Thoughts on a pet peeve while waiting for Barry Bonds to break a record that a lot of people thought would never be broken -- which replaced a record that a lot of people thought would never be broken.
Tom Glavine of the New York Mets won his 300th game Sunday night, and there was talk that we might never again see a 300-game winner in the major leagues.
It's true, we might never see another 300-game winner. We might never see another light bulb. Almost anything might be true if you put the word "might" in there. But it's a pet peeve of mine that this idea is so common, that boy, we're not likely to see this sort of thing again, whatever this thing is.
If you learn nothing else watching baseball, you ought to learn this by the time you've watched one generation turn over: If you keep watching, you'll probably see it. Name your own "it."
When Cal Ripken Jr. broke Lou Gehrig's consecutive-games streak there was a fair amount of coverage that in one breath laughed at the generations that had said Gehrig's ironman streak would never be touched, then in the next proclaimed that Ripken's record was beyond reach for future players.
The game had changed, the thinking went. There just weren't any more old-school guys like Ripken who'd go out there and play through injuries, never take a day off. Players made too much money, had grown too soft.
Of course, if you'd cared to, you could have heard people saying these things in the late '70s, when Ripken's streak stood at zero because he was in high school.
The four-man rotation is dead, we're being reminded, even though Glavine has pitched in a five-man rotation his entire career. Pitch counts and the current offensive era means pitchers come out of games earlier -- as if this offensive era, unlike all the others in baseball history, will never end.
Nobody who's within shouting distance of 300 wins is likely to get there. Randy Johnson has 284, but he's 44 and just had back surgery. Mike Mussina has 246, but he's 38 and slowing down. Everybody else who's active and has more than 200 wins also needs at least 65 to get to 300 and is either in his 40s or is 35 and named Pedro Martinez. It's not going to happen for any of those guys.
So all right, we're not going to see anybody win No. 300 soon, and any pitcher you want to name is unlikely to get to 300. Then again, Tom Glavine was unlikely to get to 300 once upon a time. Every pitcher who ever got to 300 wins was unlikely to get to 300 wins when he only had 11 of them. Or even 111.
But there are plenty of guys with a shot. All sorts of things have to come together for any of them to make it, but all sorts of things had to come together for the 23 men who have made it. Tom Glavine has never been on the disabled list.
Justin Verlander of Detroit, to pull a name out of the hat, is 24 years old and has won 28 games. He's a thousand miles of bad road from 300 wins and it's insane to consider his chances of getting 272 more W's. Then again, a week into August of Glavine's age-24 season, which was 1990, Glavine had won 29 games.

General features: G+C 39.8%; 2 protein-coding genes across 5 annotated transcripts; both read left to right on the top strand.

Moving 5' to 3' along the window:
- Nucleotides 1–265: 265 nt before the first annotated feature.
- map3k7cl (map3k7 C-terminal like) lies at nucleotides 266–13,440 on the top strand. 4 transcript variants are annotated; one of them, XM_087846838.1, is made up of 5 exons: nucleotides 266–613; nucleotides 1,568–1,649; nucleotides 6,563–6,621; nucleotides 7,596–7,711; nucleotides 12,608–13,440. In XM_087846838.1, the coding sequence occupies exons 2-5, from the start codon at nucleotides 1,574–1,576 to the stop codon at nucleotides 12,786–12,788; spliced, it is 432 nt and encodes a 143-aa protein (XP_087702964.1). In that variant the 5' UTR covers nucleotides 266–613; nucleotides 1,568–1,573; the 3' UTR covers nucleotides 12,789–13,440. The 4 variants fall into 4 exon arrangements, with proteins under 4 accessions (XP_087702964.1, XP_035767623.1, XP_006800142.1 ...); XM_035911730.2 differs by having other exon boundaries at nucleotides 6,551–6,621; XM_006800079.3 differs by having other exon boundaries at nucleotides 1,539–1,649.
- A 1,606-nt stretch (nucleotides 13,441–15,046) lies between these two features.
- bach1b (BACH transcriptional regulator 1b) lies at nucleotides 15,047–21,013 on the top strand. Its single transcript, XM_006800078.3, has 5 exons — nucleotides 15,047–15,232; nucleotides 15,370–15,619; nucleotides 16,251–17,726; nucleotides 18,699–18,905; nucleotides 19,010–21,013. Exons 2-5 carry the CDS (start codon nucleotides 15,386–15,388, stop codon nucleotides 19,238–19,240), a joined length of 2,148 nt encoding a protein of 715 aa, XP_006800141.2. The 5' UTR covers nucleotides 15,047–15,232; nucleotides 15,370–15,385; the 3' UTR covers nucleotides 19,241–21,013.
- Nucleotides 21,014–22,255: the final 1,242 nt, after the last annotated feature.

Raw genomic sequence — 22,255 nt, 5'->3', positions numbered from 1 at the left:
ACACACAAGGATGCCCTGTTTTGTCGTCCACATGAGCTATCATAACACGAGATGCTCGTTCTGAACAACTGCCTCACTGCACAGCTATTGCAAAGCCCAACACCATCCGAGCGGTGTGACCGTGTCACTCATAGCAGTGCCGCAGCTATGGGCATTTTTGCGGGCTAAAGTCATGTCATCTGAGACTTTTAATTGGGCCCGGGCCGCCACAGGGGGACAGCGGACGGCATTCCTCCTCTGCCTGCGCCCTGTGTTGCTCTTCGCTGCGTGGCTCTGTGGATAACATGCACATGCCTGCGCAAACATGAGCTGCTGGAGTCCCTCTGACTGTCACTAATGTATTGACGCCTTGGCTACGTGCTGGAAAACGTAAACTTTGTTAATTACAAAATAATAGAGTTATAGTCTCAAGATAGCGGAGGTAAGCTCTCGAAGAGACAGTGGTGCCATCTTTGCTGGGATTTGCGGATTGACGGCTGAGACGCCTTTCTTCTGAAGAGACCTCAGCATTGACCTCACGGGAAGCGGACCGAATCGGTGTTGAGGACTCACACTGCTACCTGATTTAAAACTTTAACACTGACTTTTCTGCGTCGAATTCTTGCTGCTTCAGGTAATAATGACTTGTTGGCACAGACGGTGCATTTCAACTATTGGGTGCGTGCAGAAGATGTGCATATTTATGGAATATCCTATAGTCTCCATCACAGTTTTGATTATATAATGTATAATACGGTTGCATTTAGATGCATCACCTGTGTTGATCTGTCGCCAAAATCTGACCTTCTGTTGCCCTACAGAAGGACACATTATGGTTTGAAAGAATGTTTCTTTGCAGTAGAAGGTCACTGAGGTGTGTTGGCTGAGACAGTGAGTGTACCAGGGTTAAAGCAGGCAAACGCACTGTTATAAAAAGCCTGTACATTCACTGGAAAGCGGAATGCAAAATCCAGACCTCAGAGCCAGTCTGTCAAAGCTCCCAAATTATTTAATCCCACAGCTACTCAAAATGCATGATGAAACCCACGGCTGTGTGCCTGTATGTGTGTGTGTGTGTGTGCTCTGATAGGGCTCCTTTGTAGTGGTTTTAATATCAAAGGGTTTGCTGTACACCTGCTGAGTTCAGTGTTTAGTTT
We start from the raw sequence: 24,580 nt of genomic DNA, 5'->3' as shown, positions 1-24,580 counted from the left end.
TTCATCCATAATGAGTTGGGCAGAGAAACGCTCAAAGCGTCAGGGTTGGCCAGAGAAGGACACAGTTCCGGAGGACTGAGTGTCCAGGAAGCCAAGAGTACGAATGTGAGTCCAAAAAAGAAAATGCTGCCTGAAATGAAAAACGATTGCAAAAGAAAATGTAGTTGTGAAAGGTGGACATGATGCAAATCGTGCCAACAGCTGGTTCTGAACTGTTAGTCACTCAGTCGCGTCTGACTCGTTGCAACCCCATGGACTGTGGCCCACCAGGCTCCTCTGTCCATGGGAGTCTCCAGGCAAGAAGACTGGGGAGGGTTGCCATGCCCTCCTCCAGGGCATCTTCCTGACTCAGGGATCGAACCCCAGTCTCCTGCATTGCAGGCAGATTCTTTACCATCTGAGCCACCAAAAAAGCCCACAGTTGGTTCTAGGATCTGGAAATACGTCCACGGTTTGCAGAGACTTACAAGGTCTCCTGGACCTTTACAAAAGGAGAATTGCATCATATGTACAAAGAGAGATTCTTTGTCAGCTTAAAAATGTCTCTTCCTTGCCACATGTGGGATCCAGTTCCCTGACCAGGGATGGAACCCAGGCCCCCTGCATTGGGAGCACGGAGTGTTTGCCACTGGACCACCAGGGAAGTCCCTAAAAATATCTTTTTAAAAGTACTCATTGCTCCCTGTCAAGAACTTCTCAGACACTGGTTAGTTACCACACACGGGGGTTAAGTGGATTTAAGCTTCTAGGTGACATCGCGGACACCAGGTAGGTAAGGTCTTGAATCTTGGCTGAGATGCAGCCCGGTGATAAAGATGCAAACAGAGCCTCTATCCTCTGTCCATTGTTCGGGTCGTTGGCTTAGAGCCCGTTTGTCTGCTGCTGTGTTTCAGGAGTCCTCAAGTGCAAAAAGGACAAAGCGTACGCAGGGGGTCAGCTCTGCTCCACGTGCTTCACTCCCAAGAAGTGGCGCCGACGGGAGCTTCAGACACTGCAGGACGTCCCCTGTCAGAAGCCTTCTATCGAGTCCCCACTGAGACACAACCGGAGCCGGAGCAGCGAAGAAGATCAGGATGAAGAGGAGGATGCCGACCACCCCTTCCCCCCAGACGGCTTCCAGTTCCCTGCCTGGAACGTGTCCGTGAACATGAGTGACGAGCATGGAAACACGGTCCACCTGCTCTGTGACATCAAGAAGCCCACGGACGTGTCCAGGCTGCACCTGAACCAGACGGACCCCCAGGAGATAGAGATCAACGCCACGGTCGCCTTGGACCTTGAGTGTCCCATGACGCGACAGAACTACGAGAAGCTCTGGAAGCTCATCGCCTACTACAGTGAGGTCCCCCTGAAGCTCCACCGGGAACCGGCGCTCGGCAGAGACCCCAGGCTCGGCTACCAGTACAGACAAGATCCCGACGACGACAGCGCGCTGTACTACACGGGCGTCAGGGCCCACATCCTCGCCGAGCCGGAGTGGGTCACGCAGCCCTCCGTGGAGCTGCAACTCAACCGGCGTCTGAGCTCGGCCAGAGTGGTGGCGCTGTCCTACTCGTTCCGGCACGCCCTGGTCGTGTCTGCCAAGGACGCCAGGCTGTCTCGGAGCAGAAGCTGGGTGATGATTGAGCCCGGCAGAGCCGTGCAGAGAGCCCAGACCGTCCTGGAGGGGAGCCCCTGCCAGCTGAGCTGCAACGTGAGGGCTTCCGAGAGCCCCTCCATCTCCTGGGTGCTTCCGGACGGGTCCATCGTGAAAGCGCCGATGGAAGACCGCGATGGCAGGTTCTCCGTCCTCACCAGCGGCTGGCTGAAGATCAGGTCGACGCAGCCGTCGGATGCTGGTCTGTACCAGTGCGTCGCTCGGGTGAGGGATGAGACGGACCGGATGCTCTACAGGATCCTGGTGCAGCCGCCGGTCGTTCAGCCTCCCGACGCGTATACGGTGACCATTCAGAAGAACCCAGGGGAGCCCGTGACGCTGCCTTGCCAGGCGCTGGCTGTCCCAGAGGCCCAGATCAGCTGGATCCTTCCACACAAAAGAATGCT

Verlander's teammate Jeremy Bonderman is also 24. He's got 55 wins. Ervin Santana of the Los Angeles Angels is another 24-year-old. His recent efforts bought him a ticket to the minors, but he has still won four more games in 18 fewer starts than Glavine at the same point in his age-24 season.
Twenty-five-year-old Dontrelle Willis of Florida, for all his struggles, has 65 wins, eight more than Glavine had at the same point in his age-25 season.
Carlos Zambrano of the Chicago Cubs, Jake Peavy of San Diego and C.C. Sabathia of Cleveland are all in their age-26 seasons. Glavine had 69 wins at this point of the schedule when he was 26. Sabathia has 95, Zambrano 78, Peavy 68. Sabathia actually turned 27 two weeks ago. Glavine's birthday is in the off-season, but two weeks into his age-27 season, he had 76 wins, 19 fewer than Sabathia has now.
Felix Hernandez of Seattle is 21 and has 23 wins. Glavine wasn't in the majors yet at the same age. Matt Cain of San Francisco is 22 and has 18 wins, 13 more than Glavine had at a similar point in his career.
Are any of these guys going to win 300? Any one of them almost certainly won't. The group of them probably won't, but will somebody who's playing or about to be playing? Could be.
Once you get past the dead-ball era, 300-game winners come along a little more than once a decade. Only 12 men whose careers started after the 1920s have won 300. It seems like nobody who's around now can do it because hardly anybody ever does it.
But that doesn't mean we'll never see it again. Check back in 10 or 15 years. I bet we'll have some candidates.
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